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Comment | Broadening the ICE's membership is a matter of trust

Mark Hansford

Broadening the ICE’s reach by opening up membership to non-engineers is a big step, but members should trust that it is a step that needs to be taken.

Sir John Armitt is a man whose opinions demand attention. Not a man for bombast or exaggeration, he is a man who has seen much and knows much more, and generally makes his thoughts known subtly and without agenda. That’s what I wrote last month with reference to comments the ICE president had made about the future structure of the industry (he was calling for a move towards the European model where designs are generally conceived and developed by contractors in-house and, in his expert view, are more buildable as a result).

He made sense then and he makes sense now as he focuses on matters closer to home and urges ICE members to vote to broaden the Associate Member (AMICE) grade.

Armitt’s ICE proposes making membership more accessible to related professionals by merging the little used Associate and Affiliate grades of membership to create a new knowledge grade. Successful applicants would be entitled to use the letters AMICE after their name.

It’s a big step for sure. Those joining the new knowledge grade need have no specific engineering quaifications (civil or otherwise). All they would need is to demonstrate a genuine interest in civil engineering and to confirm their commitment to the ICE’s professional standards, including continuing professional development.

Armitt says it has long been his belief that opening the ICE’s doors to a broader membership will deepen industry’s collective expertise on a range of infrastructure challenges. Surely he is right; surely it has to make the ICE more relevant and, crucially, far more influential with governments of all shapes and sizes.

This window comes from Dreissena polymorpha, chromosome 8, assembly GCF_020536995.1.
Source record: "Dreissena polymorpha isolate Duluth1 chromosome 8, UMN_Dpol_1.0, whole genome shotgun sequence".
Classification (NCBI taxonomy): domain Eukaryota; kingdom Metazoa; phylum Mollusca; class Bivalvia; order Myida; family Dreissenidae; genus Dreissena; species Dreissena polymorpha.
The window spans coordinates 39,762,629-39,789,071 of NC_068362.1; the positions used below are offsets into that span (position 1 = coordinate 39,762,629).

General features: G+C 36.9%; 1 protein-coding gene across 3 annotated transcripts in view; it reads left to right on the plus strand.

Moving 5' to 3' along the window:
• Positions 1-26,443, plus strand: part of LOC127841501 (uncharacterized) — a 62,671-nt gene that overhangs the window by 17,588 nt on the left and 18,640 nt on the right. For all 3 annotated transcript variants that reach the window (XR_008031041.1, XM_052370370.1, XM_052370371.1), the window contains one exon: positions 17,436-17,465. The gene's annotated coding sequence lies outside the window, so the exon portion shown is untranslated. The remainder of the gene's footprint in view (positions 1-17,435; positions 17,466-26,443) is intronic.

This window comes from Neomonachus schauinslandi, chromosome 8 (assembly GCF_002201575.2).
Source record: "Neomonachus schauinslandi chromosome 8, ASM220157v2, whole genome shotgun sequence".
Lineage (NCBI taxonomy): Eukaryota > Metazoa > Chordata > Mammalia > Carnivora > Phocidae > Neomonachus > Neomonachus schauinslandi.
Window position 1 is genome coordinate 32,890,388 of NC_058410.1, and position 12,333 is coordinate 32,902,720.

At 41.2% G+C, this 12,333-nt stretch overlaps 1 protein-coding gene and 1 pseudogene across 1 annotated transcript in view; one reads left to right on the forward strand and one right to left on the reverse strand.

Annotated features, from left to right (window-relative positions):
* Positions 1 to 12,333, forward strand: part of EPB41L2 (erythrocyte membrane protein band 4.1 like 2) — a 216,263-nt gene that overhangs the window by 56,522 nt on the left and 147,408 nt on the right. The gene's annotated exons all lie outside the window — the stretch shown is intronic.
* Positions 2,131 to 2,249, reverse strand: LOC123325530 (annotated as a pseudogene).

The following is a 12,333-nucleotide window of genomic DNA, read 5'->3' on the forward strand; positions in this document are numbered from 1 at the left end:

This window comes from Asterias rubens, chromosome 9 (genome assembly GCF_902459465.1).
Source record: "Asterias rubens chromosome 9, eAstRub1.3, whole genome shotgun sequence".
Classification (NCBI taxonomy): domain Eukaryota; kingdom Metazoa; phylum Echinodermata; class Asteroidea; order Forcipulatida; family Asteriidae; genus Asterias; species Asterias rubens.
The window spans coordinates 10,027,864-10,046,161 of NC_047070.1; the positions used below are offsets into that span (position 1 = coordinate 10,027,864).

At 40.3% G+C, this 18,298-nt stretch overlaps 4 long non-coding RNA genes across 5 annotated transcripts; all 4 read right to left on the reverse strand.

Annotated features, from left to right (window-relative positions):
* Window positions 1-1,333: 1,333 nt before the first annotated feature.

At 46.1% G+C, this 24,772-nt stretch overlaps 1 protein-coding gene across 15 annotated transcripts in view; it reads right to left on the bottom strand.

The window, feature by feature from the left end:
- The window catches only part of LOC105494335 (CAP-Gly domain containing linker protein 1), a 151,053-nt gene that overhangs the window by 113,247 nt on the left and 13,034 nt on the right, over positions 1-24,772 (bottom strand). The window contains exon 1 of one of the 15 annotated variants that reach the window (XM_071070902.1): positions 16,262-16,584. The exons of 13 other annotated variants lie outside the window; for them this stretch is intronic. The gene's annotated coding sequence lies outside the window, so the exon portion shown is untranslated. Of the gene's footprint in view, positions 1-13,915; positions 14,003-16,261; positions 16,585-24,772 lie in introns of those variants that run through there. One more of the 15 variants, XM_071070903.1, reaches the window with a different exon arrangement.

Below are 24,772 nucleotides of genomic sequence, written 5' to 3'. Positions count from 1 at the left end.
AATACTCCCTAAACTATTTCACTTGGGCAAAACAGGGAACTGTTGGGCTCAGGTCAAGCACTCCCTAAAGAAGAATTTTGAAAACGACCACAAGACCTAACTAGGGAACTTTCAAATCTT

The UK government in particular has long bemoaned the multitude of competing voices when it comes to garnering industry’s view on infrastructure. It made this point forcefully through both its chief construction advisers and continues to do so through the Cabinet Office’s head of construction.

Armitt, of all people, will be acutely aware of this. Few civil engineers have as much kudos and have spent as much time with politicians over the last few decades as he; whether that was when he was delivering major, nationally important infrastructure projects including the London 2012 Olympics, High Speed 1, Sizewell B nuclear power station or the Second Severn Crossing, or when he was turning around failing organisations such as contracting giant Costain or rail infrastructure behemoth Railtrack (in the latter case turning it into Network Rail).

In doing all that he will, of course, have run into and called on the skills of, rafts of different professionals and been forced to question why they are not all part of the same broad church over and over again.

John Armitt

Trust in him: ICE president Sir John Armitt

Armitt says the ICE will be more relevant and more influential with a broader membership base

And if he believes the way to create this broader, more diverse church, with a louder more coherent voice as a result, is through this proposal, then it just is.

Certainly, he does not want to countenance the alternative: the ICE becoming marginalised by economists, financiers, planners and think tanks, its members called on only to crunch the numbers while strategic advice is sought elsewhere.

“We must not step away from this because it is too hard or too controversial,” says Armitt. “We will then only be asked to do the technical calculations, while others are succeeding in being relevant,” he insists.

And as Armitt says, and this is a hugely important point, qualified engineers need not fear the move. It is not devaluing the professional qualification. The letters CEng MICE will continue to denote a professionally qualified civil engineer. All that changes is that the letters AMICE would denote other built environment professionals who wish to be part of the ICE’s knowledge community.

It probably comes down to trust. The ICE needs you to put your trust in it and your president needs you to put your trust in him and offer your vote of support. It is a big step, but it is not one that Armitt of all people would be calling for without having examined all the angles and coolly, calmly and rationally determined that it is the right move. That’s just the kind of man he is.

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